Your letter writers claim there was a "miscarriage of justice" for Robert Latimer? I don't think so -- Robert Latimer gassed his daughter to death.
The words seem stark on the page, but they are true. He murdered her. Consider this: your daughter has a congenital syndrome that, among other things, leads to a painful joint dislocation. You can take advantage of Canada's vaunted public health system and have the doctors perform the recommended orthopedic repair, with additional pain-relieving medication and rehabilitation. Or you can drag her out to the backyard shed and gas her to death.
Years later, he still shows no remorse. I think the penalty, and denied parole, are appropriate.
Anyone who now laments the jail sentence for "this simple farmer," this "salt of the earth" man can only be motivated by one thing: a complete disrespect for people with disabilities, indeed a belief that they are somehow not worthy of being fellow members of our human community. No amount of "care" or "compassion" talk can sugar-coat this ugly truth below the surface of such a notion.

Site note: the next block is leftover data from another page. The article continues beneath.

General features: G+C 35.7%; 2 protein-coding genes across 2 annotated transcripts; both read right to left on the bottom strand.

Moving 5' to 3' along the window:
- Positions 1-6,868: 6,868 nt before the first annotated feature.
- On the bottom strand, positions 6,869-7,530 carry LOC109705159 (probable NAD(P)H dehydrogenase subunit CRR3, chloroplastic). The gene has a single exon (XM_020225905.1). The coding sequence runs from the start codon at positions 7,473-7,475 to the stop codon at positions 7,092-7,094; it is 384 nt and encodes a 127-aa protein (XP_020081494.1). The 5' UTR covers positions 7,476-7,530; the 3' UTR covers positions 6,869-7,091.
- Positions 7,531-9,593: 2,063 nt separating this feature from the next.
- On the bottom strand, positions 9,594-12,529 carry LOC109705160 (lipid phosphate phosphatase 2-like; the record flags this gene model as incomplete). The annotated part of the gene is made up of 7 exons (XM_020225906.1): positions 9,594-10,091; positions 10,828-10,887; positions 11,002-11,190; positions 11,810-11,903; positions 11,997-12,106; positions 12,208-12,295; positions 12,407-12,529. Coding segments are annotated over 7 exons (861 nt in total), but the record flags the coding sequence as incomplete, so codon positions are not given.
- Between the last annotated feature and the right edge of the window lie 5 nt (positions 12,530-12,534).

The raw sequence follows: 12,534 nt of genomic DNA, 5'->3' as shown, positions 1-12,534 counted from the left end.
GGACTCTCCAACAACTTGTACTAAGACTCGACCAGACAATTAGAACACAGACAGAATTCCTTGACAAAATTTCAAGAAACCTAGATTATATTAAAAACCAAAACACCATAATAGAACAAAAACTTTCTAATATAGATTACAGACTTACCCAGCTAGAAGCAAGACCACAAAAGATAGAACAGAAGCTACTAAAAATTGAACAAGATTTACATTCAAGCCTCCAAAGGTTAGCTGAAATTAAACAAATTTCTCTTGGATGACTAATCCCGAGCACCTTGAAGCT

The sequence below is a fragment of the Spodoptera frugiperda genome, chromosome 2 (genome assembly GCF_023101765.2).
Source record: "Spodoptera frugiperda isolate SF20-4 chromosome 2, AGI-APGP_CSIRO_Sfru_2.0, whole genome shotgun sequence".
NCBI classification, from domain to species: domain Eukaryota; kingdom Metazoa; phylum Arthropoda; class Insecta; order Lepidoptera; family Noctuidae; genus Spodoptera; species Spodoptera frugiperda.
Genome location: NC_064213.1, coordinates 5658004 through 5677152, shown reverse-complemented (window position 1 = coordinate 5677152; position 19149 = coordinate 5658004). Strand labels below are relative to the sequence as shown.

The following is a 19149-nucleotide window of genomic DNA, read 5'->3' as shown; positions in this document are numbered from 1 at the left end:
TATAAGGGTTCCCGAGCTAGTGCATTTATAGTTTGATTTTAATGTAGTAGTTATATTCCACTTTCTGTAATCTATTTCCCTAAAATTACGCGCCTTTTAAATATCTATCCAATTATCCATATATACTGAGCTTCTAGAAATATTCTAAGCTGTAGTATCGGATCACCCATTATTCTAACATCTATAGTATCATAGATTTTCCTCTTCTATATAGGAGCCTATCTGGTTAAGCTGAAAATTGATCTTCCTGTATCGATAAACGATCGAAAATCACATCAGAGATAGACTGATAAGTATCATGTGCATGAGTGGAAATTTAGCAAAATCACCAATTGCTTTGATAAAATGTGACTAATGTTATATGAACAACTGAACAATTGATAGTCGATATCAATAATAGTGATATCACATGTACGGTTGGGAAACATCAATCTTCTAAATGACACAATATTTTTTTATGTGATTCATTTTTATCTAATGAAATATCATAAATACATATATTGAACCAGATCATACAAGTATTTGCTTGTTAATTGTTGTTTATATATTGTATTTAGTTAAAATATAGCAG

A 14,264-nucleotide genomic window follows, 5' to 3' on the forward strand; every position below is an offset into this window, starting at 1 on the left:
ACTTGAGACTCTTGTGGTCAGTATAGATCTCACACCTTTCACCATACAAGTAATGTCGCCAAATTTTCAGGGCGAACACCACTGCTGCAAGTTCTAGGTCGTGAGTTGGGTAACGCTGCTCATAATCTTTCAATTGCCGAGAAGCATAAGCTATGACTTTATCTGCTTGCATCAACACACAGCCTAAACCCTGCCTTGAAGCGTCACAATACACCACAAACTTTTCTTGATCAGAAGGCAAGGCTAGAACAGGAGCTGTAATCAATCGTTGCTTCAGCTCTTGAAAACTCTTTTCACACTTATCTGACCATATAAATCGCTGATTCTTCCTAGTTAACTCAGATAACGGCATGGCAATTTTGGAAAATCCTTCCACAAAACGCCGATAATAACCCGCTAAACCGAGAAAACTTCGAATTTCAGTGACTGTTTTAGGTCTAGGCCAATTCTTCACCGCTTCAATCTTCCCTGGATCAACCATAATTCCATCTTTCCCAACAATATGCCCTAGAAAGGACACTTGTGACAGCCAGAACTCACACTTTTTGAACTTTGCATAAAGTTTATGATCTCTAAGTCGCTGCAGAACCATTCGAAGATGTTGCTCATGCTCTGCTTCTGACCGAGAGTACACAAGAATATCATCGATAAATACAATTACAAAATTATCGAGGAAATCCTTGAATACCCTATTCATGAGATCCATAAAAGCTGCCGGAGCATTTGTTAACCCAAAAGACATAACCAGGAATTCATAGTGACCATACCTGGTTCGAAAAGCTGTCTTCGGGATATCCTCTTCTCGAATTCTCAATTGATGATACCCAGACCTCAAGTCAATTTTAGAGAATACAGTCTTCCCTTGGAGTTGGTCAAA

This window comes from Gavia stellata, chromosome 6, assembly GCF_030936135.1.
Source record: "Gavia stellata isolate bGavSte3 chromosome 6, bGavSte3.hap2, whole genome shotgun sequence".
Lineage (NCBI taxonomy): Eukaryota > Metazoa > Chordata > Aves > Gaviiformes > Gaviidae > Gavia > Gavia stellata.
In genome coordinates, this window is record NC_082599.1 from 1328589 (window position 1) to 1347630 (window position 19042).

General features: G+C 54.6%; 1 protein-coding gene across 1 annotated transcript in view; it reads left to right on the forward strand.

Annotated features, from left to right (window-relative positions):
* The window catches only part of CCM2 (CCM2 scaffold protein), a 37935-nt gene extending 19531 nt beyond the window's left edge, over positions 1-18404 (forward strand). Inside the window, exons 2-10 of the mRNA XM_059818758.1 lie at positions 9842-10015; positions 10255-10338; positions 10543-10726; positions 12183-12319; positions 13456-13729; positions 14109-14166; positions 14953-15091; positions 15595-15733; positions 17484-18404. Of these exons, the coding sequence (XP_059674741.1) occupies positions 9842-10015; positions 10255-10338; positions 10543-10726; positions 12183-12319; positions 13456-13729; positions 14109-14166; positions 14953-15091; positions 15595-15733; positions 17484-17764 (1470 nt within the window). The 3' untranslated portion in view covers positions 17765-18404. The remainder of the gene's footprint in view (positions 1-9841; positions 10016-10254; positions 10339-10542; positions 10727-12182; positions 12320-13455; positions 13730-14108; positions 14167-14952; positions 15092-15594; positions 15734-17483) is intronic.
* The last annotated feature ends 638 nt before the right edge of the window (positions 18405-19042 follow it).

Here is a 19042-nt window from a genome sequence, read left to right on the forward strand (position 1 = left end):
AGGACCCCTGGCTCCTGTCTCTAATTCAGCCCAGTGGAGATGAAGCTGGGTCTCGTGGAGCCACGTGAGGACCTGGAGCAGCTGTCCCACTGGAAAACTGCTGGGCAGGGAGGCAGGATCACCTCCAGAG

If Robert Latimer truly believed he was doing the right thing in killing his innocent daughter, then he should be man enough to pay the price. His daughter already has.
Paul Ranalli, Toronto.
This is a very popular case in Canada and especially among the disability community. Years ago, Robert Latimer killed his daughter Tracy Latimer just because she had a disability. Lots of people at the time wrote in and sympathized with Latimer. The disability community as a whole is outraged because it shows that a lot of people don't think highly of people with disabilities.
The problem is, we don't know if Tracy Latimer wanted to be killed. If this kind of ruling was left to stand, a person can kill anyone with a disability and then make up a story saying that "they wanted me to end their pain" when in reality, they just want to make an excuse to murder someone.
In Canada, we already have the legal right to take our own life. Don't support someone else to have the right to make that decision for you.